Sealants are generally chosen for their ability to fill gaps, resist relative movement of the substrates, and exclude or contain another material. Sealants are generally lower in strength than adhesives, but have better flexibility. Usually, a sealant must effectively bond to a substrate in order to perform these functions.
Sealants are like adhesives in many ways. If fact, they are often considered to be together because some formulations can perform as either an adhesive or as a sealant, and some formulations actually provide both functions. Sealants, however, must perform distinctive tasks that put them in a separate category from adhesives. It is important that the sealant formulator recognizes and adjusts to suit these functional needs.
This article will review the special functions required of sealants. The methods by which the sealant performs these functions will be reviewed. Specifically, the application and performance characteristics of sealants will be addressed and correlated to the composition of the sealant formulation.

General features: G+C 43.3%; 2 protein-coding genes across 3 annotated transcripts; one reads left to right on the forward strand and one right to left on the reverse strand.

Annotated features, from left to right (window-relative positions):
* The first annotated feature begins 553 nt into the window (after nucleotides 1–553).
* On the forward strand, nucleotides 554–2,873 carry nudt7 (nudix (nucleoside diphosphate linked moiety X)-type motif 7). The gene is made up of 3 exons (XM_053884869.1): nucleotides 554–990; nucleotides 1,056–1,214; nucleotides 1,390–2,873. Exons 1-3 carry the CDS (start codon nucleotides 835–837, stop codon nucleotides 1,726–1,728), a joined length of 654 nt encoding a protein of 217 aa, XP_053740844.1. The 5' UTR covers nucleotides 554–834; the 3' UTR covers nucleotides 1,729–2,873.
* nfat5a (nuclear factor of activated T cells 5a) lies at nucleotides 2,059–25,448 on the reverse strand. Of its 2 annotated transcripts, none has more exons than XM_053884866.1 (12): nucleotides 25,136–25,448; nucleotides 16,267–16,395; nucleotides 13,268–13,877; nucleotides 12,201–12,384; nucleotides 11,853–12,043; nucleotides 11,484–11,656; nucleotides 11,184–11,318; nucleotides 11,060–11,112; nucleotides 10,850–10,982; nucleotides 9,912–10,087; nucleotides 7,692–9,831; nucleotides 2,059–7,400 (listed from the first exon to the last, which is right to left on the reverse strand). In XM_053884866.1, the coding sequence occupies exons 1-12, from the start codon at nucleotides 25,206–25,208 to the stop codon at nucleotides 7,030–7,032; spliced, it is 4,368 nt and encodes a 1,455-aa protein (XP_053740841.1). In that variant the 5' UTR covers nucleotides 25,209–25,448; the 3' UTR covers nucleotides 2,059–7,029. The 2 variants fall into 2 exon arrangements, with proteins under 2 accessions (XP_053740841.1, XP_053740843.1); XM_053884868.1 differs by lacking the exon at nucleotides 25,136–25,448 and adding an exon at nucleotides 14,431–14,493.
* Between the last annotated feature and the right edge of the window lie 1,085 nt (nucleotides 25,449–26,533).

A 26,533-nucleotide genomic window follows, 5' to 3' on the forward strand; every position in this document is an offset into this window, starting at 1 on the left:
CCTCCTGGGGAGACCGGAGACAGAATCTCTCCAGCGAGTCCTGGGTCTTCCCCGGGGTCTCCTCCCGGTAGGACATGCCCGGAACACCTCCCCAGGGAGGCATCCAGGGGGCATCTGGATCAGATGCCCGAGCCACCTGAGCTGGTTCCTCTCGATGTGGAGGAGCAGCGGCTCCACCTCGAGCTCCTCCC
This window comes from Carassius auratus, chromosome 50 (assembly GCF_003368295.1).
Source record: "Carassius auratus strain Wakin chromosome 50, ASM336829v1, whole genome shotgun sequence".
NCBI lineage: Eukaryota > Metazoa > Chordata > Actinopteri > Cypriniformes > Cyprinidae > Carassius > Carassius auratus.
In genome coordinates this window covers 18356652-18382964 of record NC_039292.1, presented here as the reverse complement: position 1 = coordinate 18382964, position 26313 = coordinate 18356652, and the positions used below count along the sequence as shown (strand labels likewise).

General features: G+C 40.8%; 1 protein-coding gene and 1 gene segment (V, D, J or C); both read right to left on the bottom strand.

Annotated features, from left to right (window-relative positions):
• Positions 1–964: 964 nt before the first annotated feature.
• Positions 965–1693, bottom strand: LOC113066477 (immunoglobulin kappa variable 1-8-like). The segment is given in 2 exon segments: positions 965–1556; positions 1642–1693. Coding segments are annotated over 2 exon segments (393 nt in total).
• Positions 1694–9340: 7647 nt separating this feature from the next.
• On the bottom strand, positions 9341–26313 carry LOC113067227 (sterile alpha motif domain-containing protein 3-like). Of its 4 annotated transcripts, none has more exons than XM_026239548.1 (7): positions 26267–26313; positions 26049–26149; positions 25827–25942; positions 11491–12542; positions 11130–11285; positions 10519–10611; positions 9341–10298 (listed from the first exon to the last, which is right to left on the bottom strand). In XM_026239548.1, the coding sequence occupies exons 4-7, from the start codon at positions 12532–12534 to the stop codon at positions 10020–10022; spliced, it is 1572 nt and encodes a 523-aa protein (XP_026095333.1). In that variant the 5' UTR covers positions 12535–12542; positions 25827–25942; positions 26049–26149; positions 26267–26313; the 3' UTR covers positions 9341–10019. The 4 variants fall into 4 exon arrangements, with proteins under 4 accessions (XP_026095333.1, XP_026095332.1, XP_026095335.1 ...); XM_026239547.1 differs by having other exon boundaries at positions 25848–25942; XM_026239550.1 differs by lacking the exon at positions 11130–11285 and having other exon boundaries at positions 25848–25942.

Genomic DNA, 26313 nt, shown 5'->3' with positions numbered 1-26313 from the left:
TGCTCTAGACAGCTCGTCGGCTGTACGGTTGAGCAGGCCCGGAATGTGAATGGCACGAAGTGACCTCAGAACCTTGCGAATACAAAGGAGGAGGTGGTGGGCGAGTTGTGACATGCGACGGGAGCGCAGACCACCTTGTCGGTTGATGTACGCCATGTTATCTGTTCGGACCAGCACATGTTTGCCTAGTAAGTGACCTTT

Sealants are generally used as a barrier or a means of protection. In this way, sealants are used to exclude dust, dirt, moisture and chemicals, or to contain a liquid or gas. They are also often used as a coating to protect a surface or an article. They can eliminate noise and vibration, improve appearance, and perform a joining function. Sealants can also be used as electrical or thermal insulators and fire barriers, and they may also be used for smoothing or filleting. Indeed, sealants are often called upon to perform several of these functions at once.
No matter what the application, a sealant has three basic functions.
The sealant performs these functions by way of correct formulation to achieve specific application and performance properties. These properties are discussed in the following sections.
Unlike adhesives, there are not many functional alternatives to the sealing process. Soldering or welding can perhaps be used as a sealant in certain instances, depending on the substrates and the relative movement that the substrates will see in service. However, the simplicity and reliability offered by organic elastomers usually make them the clear choice for performing these functions.
Many sealants are designed for specific applications. Table 1 gives typical applications for various classes of sealants. The proper application of a sealant involves more than merely choosing a material with the correct physical and chemical properties. As with adhesives, the substrates to be sealed, the joint design, performance expectations, production requirements and economic costs must all be considered. Table 2 offers a partial list of considerations that are often used to select sealants in the construction industry.
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